Last Sunday evening I finally visited Mikuni and now only have one last sushi place on my list (Raku Sushi). I chose the Fountains location because I’ve never been to it. This one is called Mikuni Kaizen. Their website has this to say about it:
The Japanese word “kaizen,” which translates to “continuous improvement,” truly reflects the concept behind this newest Mikuni location. While the menu features a host of exquisite sushi rolls made popular at the restaurant’s other locations, it is also highlighted by an extensive selection of small plates and tapas-style dishes- each more exciting and compelling than the next. Guests are treated to a visual feast, as well, with vibrantly colored decor and a one-of-a-kind sushi bar. Artwork by Sacramento urban performance artist, David Garibaldi, and metal sculptor, Terrance Martin, further enhance the sense of pulsing excitement that makes Kaizen a must-visit restaurant.
First off, I’ll say that it’s a very nice looking place. There’s a nice little waiting area outside and a large patio (which was only half setup this day, probably because not many people choose to sit in the 95 degree weather). Just inside the doors you pretty much see the entire restaurant that runs all the way to the back to the building. The sushi bar is tall and runs about half that length. Once you get to the end of it the place opens up a bit. The back looks like a large room that can be closed off for private parties.
Next, as for all the tapas talk, it didn’t feel to me when I looked at the menu that it was significantly different than a normal Mikuni menu. Basically it looked like they took the appetizers (or small plates) part and called it tapas, then expanded it. It felt like they wanted to take advantage of the growing popularity of tapas by talking a lot about it, but it’s pretty much just a normal Mikuni menu with some extra stuff added to the front.
I met my friends Anne & Justin at about 4:45PM for dinner and we were promptly seated. The hostess gave me the option of table/bar/patio and I chose a table. We were brought not far inside where there are a handful of booths along the left side. Right away I realized we were going to want to move. It felt a little more cramped than your average booth. Adding to that the seat cushions were very soft, so you sort of sank down several inches, making the table feel like it was really high. Finally, the table had enormous legs underneath which I started to fight with to get past before I just said screw it and headed back up to the front to see if we could be moved to a table with chairs. They were very understanding and took a moment to reassign the table in their system before showing us to a new table just past the sushi bar.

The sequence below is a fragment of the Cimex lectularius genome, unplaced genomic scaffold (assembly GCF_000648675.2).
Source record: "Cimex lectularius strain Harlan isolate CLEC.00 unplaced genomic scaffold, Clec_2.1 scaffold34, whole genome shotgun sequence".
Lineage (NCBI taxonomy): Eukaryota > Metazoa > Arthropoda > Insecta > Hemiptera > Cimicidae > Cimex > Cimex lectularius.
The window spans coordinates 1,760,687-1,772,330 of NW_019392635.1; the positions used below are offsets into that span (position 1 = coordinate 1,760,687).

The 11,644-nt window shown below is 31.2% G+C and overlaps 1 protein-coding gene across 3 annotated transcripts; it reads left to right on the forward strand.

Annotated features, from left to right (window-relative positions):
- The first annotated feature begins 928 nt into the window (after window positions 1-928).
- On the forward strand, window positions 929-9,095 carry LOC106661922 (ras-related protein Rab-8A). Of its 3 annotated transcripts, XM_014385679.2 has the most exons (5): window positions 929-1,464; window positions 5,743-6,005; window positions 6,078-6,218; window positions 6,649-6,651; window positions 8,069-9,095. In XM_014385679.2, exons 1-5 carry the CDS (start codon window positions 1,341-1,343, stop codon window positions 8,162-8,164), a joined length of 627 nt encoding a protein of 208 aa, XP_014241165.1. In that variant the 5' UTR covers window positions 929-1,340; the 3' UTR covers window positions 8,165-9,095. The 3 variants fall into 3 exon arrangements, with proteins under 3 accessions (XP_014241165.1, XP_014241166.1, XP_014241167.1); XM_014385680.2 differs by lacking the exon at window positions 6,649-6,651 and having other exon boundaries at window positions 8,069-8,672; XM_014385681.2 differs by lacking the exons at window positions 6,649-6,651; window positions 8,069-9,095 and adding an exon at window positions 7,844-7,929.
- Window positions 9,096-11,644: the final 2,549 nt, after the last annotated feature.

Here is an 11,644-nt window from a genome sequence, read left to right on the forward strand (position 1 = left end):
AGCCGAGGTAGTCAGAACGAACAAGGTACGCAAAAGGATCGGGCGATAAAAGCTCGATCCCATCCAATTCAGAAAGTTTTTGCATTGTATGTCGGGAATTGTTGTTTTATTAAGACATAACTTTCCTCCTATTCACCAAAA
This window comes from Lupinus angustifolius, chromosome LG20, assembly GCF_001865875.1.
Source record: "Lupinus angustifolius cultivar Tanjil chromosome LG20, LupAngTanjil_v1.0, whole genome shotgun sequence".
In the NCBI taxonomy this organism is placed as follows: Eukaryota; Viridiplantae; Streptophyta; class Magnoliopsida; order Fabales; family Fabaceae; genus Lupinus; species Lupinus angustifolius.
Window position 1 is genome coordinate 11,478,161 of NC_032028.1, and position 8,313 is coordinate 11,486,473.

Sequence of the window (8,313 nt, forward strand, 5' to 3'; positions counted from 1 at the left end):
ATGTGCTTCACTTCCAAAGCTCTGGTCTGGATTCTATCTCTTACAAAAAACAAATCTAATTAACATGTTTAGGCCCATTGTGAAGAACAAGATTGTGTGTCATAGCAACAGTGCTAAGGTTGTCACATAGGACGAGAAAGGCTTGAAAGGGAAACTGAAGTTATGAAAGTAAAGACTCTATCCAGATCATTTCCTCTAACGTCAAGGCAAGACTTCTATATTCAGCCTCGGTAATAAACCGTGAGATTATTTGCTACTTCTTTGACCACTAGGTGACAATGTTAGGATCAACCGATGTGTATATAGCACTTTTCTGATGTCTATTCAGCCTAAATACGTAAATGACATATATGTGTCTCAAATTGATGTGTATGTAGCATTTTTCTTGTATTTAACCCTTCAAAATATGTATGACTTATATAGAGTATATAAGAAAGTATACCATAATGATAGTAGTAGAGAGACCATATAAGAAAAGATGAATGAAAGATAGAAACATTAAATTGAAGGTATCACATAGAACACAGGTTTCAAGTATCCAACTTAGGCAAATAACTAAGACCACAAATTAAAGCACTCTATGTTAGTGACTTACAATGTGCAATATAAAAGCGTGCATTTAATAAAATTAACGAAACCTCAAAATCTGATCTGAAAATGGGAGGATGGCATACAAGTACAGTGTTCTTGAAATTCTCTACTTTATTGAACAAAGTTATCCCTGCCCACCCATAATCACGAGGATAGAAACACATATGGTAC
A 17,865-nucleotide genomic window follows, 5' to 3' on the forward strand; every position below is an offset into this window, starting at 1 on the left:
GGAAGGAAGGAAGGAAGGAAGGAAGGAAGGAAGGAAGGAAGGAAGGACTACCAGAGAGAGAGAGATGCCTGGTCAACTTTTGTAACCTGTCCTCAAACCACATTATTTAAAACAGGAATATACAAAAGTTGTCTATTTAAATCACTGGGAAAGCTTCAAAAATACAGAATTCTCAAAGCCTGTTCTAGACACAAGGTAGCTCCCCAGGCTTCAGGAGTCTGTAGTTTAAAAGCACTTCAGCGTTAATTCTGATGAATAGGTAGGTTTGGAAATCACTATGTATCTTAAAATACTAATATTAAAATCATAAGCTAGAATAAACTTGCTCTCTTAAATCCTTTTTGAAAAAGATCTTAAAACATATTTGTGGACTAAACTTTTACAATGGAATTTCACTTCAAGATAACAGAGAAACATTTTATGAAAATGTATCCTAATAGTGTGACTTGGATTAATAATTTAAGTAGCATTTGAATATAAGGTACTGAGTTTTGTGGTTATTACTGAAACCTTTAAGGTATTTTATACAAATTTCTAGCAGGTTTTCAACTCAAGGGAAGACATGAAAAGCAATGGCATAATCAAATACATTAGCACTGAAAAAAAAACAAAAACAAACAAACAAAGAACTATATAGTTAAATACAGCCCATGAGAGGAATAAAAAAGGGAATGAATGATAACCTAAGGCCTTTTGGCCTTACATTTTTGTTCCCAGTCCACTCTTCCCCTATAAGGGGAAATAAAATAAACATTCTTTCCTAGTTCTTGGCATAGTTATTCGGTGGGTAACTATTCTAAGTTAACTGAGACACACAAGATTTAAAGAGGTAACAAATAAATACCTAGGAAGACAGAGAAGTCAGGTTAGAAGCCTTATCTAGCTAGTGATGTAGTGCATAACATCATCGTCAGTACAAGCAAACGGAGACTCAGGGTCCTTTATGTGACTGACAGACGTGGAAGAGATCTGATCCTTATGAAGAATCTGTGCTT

After a couple minutes we were greeted by our server who brought us all water and took any additional drink orders. Justin ordered a Sculpin IPA (from Balast Point, which was on a rotating tap)[$6.50], Anne got a soda [$2.85] and I decided to try out a random sake. I’ve had sake a few times before and generally liked it, but I don’t know a lot about it. I picked one out that was middle of the road price-wise, and also one that I would be able to drink on my own without staggering out the door. This was the $15, 300ml, 16.5% Suijin Junmai. It was described as “very dry on the palate” and said it paired well with sashimi (although I didn’t end up ordering any). We also ordered a veggie tempura appetizer [$8.50] for the table and I got a bowl of miso soup [$1]. I kind of wanted to get BBQ Albacore as well, but thought it would be too much food. Now that I’m reviewing their menu again I see that there is a smaller 3 piece BBQ Albacore. Kinda wish I got it.
The server brought us all of our drinks and he poured the first glass of my sake, replaced the cap on the bottle and headed off to give us a little more time to look at the menu. It was chilled and had very floral sent to it. I would describe sake as a more alcoholic white wine to someone that’s never tried it. Justin hadn’t, and he agreed. This was definitely dry, but I would say that it was more noticeable on at the end. It had a light sweetness to it as well. I enjoyed this thoroughly. We ordered soon after.